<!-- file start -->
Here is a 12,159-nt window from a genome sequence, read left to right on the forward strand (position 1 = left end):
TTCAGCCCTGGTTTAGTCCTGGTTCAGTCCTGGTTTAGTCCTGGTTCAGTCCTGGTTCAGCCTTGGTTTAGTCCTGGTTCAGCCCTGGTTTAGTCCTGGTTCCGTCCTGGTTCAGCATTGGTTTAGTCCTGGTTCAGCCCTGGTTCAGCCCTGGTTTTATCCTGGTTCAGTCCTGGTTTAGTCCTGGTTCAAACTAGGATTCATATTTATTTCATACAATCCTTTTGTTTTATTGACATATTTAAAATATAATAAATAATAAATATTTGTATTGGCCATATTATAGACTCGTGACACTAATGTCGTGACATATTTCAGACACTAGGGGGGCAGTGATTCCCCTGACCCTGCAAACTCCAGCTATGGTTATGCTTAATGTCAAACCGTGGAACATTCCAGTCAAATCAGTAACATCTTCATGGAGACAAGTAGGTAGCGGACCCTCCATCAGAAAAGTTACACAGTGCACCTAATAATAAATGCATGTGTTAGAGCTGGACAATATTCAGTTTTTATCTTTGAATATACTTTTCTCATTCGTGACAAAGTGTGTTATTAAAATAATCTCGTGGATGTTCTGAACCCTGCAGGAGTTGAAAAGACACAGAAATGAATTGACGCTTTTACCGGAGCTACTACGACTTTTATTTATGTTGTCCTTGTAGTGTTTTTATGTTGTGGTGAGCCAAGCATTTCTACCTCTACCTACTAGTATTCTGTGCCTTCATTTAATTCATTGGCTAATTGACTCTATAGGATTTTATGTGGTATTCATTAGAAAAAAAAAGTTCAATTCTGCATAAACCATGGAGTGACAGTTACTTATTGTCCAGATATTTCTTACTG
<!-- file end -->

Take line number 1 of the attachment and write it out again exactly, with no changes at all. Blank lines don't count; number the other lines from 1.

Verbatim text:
Here is a 12,159-nt window from a genome sequence, read left to right on the forward strand (position 1 = left end):